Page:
It’s not clear how long discount brokers can compete on price, so some DIY brokerage platforms are trying to bring more value by enhancing the tools that clients have access to. Merrill Edge, Bank of America’s self-directed investing platform with more than $200 billion in assets, wants to make sure it stands out from the competition in part by making it easier for investors to do quick, comprehensive research on mutual finds and ETFs via a new tool unveiled last week.

The new “Fund Story” feature lets investors evaluate funds quickly, a spokesperson said, with information on holdings, ratings from third-party evaluators, costs, analysts recommendations, and environment, social, governance (ESG) fund scores from MSCI.

The same research and information was already available on Merrill Edge, but would have taken an investor more than a few mouse clicks and a large amount of time gathering it on their own. Cory Triolo, the head of digital client experience for Merrill Edge, told WealthManagement.com investors found the data was “information overload” before the recent changes. The new walkthrough of each fund might only a minute or two now for investors to get the same information.

Merrill Edge, which includes discount brokerage services, managed investment portfolios and access to financial advisors, began overhauling the user research experience in 2015. In November of 2017, it unveiled the first “story” experience for individual stocks, then did the same for client portfolios in early 2018.

As with other moves made by the bank and its wealth management division, all services are converging into a menu of offerings independent of where the clients sit inside the bank. Similar resources have been available to Merrill Lynch Wealth Management advisors and institutional investors who work with the firm for a long time, Triolo said.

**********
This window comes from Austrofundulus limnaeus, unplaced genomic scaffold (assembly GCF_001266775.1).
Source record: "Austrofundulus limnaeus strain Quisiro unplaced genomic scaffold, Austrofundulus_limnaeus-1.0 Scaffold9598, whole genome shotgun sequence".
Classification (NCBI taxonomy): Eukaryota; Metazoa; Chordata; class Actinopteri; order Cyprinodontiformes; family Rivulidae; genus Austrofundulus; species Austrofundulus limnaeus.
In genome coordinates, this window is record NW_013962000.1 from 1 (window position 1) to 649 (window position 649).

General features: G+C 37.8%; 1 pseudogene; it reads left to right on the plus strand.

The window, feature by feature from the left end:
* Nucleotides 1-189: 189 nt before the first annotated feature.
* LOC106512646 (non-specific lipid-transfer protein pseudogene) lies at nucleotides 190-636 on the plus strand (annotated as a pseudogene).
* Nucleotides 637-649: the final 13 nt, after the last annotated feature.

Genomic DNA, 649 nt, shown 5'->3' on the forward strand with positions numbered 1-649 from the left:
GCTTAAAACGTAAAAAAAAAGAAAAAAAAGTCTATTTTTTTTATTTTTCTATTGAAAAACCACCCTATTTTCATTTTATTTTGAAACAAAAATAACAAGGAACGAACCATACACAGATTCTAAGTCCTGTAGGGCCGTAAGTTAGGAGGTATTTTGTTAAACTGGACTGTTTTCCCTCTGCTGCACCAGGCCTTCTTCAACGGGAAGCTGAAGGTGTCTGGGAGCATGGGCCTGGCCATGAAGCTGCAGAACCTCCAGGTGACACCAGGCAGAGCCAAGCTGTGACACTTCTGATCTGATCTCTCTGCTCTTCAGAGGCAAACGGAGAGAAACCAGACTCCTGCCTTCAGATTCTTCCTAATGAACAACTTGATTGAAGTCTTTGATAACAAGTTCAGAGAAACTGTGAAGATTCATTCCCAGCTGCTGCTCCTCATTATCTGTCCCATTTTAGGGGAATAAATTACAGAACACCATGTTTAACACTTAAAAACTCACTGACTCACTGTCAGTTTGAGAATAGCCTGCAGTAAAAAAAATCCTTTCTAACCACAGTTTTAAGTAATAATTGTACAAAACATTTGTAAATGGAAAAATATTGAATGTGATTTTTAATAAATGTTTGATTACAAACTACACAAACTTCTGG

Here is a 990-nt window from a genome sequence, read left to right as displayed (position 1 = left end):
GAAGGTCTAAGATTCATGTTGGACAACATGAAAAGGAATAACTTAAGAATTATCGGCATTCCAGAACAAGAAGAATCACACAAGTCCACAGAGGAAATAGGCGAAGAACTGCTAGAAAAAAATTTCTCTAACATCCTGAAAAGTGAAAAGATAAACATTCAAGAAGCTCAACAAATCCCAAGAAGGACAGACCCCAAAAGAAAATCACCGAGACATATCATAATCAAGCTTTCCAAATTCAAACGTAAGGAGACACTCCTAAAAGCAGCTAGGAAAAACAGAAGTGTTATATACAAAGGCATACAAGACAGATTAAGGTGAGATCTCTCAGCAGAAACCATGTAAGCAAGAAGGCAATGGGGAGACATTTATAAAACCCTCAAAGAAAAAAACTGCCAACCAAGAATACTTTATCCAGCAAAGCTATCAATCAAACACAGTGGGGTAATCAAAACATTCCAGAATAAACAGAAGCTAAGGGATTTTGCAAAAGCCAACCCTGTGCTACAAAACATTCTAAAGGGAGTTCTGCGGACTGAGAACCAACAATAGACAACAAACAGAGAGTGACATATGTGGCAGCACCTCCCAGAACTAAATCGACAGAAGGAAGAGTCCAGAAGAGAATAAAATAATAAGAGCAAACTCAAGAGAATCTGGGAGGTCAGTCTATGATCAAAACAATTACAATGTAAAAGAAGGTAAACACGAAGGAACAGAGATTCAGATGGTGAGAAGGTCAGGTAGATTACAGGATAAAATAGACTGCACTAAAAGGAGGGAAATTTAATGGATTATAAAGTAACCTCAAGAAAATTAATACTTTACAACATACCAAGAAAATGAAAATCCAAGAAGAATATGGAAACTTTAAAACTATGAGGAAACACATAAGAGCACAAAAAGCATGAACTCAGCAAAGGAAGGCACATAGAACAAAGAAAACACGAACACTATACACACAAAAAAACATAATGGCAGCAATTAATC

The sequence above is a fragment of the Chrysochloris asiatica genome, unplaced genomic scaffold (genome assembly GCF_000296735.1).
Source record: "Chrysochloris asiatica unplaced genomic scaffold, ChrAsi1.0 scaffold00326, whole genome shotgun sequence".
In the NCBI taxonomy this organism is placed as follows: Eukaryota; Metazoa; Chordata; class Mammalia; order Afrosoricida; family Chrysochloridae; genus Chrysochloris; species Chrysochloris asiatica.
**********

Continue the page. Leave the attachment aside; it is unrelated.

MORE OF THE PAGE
“I think the way they have laid out self-directed and [Merrill Edge] Guided Investing, they’ve got the right mindset,” said Gavin Spitzner, president Wealth Consulting Partners, a firm that helps wealth managers execute high-level strategy changes. Some wealth managers have been more hesitant than others to improve or expand their self-directed or automated investment services for fear of cannibalizing their advisory business, but Merrill Lynch has overcome dealt with that challenge better than others, Spitzner said. 

Spitzner said he was impressed with the Merrill Edge research experience and that it was better than what he has found at competing discount brokerages. “It’s grounding the client,” he said. “It puts some context around things to be thinking about based on performance and goals.”

Along with improving the digital experience, Merrill Edge plans to open 600 new investment centers in 2019, both in Bank of America branches and in new locations, bringing the total to 2,800, as the bank and wealth management businesses integrate further–something Andy Sieg, the head of Merrill Lynch Wealth Management, said was the preferred service offering for modern consumers.

Dennis Gallant, a senior Analyst at Aite Group, a research and consulting company for financial services firms, said competitors hoping to coax investors away from Merrill Edge are increasingly going to have a more difficult time. Once investors are accustomed to a better research tools and a more cohesive experiences across services, they will expect it from all service providers and be less apt to make a change when they can’t find it, he added.

“It does set the bar a bit higher in regards to the client experience,” Gallant said. “It does raise the stakes.”

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